Art Craft

Beaded Images of Disease Explore the Impact of Colonial Trade

May 13, 2019

Kate Sierzputowski

"Bubonic Plague" (2009), Beads and acrylic on suede board, 24" x 18", collection of the MacKenzie Art Gallery

“Bubonic Plague” (2009), Beads and acrylic on suede board, 24″ x 18″, collection of the MacKenzie Art Gallery

In her series Trading, Saskatchewan-based artist Ruth Cuthand creates a visual metaphor that outlines how early settler/Native relationships influenced First Nation people’s living conditions and wellbeing in Canada. The colorful works are created from beads which were traded by European settlers for furs in the Americas. Although dazzling aesthetically, the work’s content reveals images of deadly viruses passed on by settlers as a result of this trade, such as influenza, bubonic plague, measles, smallpox, typhus, cholera, and scarlet fever.

“Beads are a visual reference to colonization; valuable furs were traded for inexpensive beads,” explains Cuthand, an artist of Plains Cree and Scottish descent, in her statement about the project. “On the plains beads were a valuable trade item, they replaced the method of using porcupine quills. Preparing the quills for decorating clothing was a long process that consisted of sorting the quills, preparing vegetal dyes and flattening the quill to sew down in patterns. Obviously beads were quicker to use, covered large areas and came in a wide variety of colors.”

Trading explores the tragic impact of European disease through the lens of one import. You can see all of the works in the series, and learn more about Cuthand’s practice, by visiting her website. The artist will also be a part of Beading Now!, a group exhibition at La Guilde in Montreal, Canada, which runs from May 16 to July 21, 2019.

"Influenza" (2009), Beads and acrylic on suede board, 24" x 18", collection of the Saskatchewan Arts Board

“Influenza” (2009), Beads and acrylic on suede board, 24″ x 18″, collection of the Saskatchewan Arts Board

"Measles" (2009), Beads and acrylic on suede board, 24" x 18", collection of the MacKenzie Art Gallery

“Measles” (2009), Beads and acrylic on suede board, 24″ x 18″, collection of the MacKenzie Art Gallery

"Bubonic Plague" (2009), Beads and acrylic on suede board, 24" x 18", collection of Wally Dion

“Bubonic Plague” (2009), Beads and acrylic on suede board, 24″ x 18″, collection of Wally Dion

"Smallpox" (2009), Beads and acrylic on suede board, 24" x 18", collection of the MacKenzie Art Gallery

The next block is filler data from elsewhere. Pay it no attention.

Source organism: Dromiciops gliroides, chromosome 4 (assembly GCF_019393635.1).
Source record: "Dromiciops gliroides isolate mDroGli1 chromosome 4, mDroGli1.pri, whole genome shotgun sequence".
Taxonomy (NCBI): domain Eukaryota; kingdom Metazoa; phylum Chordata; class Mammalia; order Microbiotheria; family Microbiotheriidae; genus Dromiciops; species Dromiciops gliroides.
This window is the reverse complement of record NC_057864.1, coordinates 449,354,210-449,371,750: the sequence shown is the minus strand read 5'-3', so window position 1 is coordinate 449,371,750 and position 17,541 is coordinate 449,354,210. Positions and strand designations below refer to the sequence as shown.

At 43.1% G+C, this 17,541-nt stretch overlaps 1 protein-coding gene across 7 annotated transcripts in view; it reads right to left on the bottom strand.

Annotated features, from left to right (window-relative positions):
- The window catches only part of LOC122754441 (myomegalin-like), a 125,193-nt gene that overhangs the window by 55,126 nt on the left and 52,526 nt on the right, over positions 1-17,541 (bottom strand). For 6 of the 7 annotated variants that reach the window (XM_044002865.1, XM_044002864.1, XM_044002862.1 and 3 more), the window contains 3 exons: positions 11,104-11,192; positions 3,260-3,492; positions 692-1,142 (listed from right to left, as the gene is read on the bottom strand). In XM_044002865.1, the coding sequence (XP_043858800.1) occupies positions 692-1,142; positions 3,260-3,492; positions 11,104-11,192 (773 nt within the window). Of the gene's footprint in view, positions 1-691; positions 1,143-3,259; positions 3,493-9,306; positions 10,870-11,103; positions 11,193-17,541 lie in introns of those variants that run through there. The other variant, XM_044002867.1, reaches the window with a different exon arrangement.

“Smallpox” (2009), Beads and acrylic on suede board, 24″ x 18″, collection of the MacKenzie Art Gallery

"Typhoid Fever" (2009), Beads and acrylic on suede board, 24" x 18", collection of the MacKenzie Art Gallery

“Typhoid Fever” (2009), Beads and acrylic on suede board, 24″ x 18″, collection of the MacKenzie Art Gallery

"Whooping Cough" (2009), Beads and acrylic on suede board, 24" x 18", collection of the MacKenzie Art Gallery

“Whooping Cough” (2009), Beads and acrylic on suede board, 24″ x 18″, collection of the MacKenzie Art Gallery

"Yellow Fever" (2009), Beads and acrylic on suede board, 24" x 18", collection of the Mendel Art Gallery

“Yellow Fever” (2009), Beads and acrylic on suede board, 24″ x 18″, collection of the Mendel Art Gallery

 

 



Art

An Endlessly Looping Path of Water Rushes Over Gallery Walls and Floors

May 13, 2019

Laura Staugaitis

In Lupanar, an installation by French artist Nicolas Tourte, water flows on a never-ending path over the floor, walls, and ceiling of an art gallery. Displayed in a darkened room, the slithering 130-foot route shows a continuous video loop, which includes the rushing sound of the white-capped waves as they surge across the room. A statement about Lupanar on the artist’s website explains that the installation is meant to provoke thoughts about time and its persistent push through our individual and collective human experience.

The piece was originally shown in 2015 as part of the festival Interstice #10 in Caen, France, and was most recently exhibited at Base Sous-Marine, a former submarine base built during World War II, in Bordeaux. You can see more work from Tourte on his website and Instagram. (via Trendland)

 

 

 



Art

Human Anatomy Baked Into Polymer Desserts by QimmyShimmy

May 12, 2019

Andrew LaSane

Singapore-based mixed media artist QimmyShimmy uses polymer clay to craft baby figures and sugary treats that blend fantasy and reality in interesting and often disturbing ways. From tiny anatomical heart pies to baby head lollipops, the surreal sculptures are a trick and a treat wrapped in one confusing but attractive package.

Formally trained in graphic design, QimmyShimmy tells Colossal that sculpting was a self-taught skill inspired by the desire to do something different. “It is a mix of wanting to do something really whacky apart from my design work, and also a little voice in my head that just wants to make strange, surprising things.” The oven-baked clay is formed and painted by hand and sometimes placed on common dessert settings, which makes the stark contrast of the imagery more apparent.